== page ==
Digital recording systems have been in everyday use now for nearly 20 years, and such systems have become affordable to the project studio owner within the last decade. But what actually is digital recording, how does it work, and are the claims made about its sonic perfection justified? In the first of this new 6-part series, Hugh Robjohns revisits the technology and techniques involved.
In the third instalment of our series on the techniques and technology of digital audio, Hugh Robjohns turns his attention to digital audio error detection and correction — and some of the problems associated with them!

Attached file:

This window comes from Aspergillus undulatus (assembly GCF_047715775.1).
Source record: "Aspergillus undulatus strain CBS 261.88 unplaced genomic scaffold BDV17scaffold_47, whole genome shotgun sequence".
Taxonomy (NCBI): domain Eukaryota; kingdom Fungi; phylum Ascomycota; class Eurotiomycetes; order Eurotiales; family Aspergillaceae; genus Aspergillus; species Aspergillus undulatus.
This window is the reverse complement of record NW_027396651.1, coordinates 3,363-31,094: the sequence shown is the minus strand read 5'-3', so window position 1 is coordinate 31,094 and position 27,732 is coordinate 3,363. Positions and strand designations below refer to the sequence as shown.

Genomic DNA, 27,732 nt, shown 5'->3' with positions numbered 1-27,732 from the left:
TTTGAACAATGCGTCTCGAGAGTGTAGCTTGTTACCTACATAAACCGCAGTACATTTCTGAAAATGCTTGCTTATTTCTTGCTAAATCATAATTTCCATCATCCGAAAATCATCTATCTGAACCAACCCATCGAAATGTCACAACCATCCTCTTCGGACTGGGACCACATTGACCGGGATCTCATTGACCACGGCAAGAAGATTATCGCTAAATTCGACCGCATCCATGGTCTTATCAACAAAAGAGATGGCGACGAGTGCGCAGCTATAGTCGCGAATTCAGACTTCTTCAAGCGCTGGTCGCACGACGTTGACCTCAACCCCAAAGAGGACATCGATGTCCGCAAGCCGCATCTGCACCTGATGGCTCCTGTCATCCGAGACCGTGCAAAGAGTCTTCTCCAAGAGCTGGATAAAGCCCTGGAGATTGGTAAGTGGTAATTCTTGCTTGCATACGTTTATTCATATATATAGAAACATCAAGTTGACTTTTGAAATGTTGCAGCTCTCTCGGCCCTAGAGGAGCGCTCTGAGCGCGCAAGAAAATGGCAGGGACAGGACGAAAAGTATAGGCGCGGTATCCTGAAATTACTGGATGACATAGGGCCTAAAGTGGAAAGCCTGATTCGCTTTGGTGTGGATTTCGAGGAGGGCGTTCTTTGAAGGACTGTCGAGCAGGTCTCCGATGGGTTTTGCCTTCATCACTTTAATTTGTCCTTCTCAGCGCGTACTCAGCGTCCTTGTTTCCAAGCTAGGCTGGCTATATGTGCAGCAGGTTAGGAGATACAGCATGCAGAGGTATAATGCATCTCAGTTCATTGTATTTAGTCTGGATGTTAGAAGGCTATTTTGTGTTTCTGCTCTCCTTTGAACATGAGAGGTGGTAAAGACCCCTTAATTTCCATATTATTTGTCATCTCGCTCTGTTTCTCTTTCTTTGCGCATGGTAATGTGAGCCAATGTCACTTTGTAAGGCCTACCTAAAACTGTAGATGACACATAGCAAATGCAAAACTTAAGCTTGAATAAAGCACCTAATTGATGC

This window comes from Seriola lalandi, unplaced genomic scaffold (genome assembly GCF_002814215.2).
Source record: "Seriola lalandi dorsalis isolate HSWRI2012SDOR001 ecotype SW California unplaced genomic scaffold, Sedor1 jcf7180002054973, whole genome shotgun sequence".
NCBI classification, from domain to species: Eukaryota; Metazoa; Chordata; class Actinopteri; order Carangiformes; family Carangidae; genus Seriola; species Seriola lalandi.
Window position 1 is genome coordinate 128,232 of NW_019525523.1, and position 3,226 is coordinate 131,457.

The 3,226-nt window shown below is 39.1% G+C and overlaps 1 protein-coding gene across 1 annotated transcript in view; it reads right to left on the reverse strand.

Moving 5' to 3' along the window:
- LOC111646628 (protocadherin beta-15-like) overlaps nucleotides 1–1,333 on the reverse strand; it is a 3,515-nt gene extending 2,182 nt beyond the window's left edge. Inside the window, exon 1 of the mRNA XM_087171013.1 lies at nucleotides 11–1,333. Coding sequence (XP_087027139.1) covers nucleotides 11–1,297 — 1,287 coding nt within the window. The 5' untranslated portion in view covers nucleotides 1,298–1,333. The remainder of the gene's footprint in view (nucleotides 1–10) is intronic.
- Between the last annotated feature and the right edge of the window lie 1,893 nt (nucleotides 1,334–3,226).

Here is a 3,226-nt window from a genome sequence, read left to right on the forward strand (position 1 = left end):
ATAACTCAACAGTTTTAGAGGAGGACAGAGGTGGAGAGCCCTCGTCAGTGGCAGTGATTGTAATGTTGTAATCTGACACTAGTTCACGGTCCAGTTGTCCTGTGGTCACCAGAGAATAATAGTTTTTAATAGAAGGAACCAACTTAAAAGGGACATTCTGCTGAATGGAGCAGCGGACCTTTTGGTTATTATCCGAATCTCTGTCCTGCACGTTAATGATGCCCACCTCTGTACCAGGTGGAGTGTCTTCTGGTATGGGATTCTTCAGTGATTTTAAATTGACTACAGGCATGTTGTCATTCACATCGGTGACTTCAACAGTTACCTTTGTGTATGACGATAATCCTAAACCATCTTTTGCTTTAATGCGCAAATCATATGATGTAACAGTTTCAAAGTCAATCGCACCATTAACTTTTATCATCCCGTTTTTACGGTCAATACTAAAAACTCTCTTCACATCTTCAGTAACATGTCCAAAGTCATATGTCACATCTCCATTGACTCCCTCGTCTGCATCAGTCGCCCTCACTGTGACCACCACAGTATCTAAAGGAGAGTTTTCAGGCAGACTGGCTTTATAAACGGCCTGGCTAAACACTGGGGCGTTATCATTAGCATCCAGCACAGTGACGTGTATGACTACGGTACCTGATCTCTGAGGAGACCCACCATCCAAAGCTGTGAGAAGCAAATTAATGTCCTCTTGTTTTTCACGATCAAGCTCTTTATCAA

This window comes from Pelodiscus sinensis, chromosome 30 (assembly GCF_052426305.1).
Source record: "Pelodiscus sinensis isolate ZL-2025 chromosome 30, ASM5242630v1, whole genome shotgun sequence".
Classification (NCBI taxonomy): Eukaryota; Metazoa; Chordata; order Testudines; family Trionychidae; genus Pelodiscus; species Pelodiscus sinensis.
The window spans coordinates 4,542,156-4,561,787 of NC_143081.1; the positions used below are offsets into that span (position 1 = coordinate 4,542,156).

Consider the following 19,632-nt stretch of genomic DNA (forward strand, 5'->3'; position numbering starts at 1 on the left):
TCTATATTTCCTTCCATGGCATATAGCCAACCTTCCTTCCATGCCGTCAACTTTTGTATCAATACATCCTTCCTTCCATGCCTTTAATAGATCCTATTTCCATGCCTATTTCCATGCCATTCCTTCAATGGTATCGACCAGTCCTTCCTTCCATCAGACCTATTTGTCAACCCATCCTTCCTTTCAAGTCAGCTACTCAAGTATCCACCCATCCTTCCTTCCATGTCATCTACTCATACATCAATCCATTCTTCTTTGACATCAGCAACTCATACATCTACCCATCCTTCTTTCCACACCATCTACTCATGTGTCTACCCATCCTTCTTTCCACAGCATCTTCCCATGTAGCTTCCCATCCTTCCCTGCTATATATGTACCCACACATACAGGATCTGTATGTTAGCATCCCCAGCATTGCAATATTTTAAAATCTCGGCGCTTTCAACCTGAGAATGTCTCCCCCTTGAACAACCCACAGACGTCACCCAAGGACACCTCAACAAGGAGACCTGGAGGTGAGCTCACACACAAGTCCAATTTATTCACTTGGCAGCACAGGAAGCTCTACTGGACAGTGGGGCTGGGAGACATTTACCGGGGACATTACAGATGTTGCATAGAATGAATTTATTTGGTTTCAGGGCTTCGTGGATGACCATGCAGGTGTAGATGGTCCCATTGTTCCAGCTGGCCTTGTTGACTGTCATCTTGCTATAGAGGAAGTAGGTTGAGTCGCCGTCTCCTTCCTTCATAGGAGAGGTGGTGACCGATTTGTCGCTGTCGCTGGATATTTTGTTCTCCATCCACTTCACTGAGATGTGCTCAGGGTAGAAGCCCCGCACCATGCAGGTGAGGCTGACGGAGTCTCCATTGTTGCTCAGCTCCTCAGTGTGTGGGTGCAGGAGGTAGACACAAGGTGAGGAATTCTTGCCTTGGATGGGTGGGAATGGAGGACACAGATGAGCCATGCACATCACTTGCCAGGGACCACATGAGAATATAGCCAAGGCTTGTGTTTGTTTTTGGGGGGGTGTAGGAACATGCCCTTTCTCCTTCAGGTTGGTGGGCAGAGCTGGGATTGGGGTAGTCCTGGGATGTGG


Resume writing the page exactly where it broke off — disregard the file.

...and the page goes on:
When an analogue signal is sampled for conversion into a digital data stream, the sampling frequency must be at least twice that of the highest frequency component of the input signal. If this rule is disobeyed, the sampling process becomes ambiguous as there are insufficient points to define each cycle of the waveform. This resulting in unwanted anharmonic distortion component frequencies (not musically related) being added to the wanted signal.